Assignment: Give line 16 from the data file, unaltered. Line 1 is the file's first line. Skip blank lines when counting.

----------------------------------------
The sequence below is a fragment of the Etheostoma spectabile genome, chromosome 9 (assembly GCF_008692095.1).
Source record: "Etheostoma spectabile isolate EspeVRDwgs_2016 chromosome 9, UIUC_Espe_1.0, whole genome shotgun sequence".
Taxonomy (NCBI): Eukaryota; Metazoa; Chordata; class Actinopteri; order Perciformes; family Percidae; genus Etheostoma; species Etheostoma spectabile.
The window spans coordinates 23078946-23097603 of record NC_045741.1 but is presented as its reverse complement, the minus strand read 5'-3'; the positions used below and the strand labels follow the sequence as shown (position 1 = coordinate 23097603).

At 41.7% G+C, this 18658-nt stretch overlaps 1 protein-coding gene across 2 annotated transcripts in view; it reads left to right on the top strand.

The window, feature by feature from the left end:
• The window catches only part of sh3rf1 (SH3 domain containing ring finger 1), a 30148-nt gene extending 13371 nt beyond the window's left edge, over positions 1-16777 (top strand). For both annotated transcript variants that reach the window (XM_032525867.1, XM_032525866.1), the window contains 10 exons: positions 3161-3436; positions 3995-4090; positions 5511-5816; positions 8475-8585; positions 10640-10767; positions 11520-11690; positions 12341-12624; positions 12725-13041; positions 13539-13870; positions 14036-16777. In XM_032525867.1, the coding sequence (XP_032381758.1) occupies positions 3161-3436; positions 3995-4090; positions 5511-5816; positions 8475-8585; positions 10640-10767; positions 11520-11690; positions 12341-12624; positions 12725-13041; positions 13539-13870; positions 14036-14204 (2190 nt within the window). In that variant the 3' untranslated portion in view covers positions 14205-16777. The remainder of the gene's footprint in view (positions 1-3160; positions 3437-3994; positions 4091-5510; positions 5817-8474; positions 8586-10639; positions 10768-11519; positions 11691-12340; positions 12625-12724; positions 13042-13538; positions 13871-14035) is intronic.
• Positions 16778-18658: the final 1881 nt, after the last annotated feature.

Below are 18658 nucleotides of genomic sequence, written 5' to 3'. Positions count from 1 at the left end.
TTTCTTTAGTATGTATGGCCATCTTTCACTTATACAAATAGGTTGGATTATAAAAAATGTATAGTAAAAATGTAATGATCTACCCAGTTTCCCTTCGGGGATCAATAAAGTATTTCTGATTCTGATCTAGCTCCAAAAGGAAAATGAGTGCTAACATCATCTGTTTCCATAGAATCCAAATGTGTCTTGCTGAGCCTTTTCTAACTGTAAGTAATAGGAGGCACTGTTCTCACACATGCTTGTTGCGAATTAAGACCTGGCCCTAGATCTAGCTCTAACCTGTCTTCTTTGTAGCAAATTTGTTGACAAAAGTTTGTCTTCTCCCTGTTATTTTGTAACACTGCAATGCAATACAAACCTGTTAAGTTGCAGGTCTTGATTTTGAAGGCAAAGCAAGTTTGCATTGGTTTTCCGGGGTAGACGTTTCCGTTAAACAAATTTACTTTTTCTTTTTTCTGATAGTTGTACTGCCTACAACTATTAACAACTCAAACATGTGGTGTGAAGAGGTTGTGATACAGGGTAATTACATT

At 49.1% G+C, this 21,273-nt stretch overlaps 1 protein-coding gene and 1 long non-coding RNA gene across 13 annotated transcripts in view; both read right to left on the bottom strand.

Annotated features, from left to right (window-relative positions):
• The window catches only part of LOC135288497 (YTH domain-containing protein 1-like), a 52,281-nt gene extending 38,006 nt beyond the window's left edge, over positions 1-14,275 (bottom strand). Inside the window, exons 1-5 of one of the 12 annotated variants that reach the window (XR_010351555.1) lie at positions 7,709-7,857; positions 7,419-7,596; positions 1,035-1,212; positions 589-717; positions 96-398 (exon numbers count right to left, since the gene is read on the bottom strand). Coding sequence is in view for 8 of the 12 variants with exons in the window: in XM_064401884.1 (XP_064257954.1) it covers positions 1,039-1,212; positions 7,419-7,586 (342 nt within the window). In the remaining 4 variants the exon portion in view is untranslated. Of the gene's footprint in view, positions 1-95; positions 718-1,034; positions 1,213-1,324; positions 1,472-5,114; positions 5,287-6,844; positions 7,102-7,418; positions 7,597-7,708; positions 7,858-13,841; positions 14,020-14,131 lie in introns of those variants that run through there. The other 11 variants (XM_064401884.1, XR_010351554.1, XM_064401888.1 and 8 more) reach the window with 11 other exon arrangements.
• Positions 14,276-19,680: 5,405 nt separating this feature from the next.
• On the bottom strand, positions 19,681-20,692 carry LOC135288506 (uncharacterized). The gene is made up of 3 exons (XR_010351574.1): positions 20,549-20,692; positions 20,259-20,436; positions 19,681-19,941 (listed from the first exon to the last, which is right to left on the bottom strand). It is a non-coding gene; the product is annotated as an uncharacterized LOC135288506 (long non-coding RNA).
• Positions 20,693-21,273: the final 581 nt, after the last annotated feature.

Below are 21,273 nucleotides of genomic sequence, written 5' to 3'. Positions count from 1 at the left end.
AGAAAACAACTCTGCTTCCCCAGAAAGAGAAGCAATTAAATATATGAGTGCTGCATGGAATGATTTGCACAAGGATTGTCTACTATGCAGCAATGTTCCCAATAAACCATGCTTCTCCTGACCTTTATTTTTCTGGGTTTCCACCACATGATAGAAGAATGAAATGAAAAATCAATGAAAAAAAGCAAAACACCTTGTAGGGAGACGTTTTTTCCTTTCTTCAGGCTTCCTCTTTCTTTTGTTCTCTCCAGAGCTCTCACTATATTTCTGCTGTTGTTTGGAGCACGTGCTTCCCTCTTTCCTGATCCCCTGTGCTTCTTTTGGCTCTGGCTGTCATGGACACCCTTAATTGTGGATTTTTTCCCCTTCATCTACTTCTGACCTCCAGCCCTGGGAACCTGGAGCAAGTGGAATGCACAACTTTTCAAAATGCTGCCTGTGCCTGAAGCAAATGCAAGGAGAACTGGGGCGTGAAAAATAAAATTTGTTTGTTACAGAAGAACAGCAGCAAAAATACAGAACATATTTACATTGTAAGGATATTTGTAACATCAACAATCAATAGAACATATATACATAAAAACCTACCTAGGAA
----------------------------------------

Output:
• Positions 20,693-21,273: the final 581 nt, after the last annotated feature.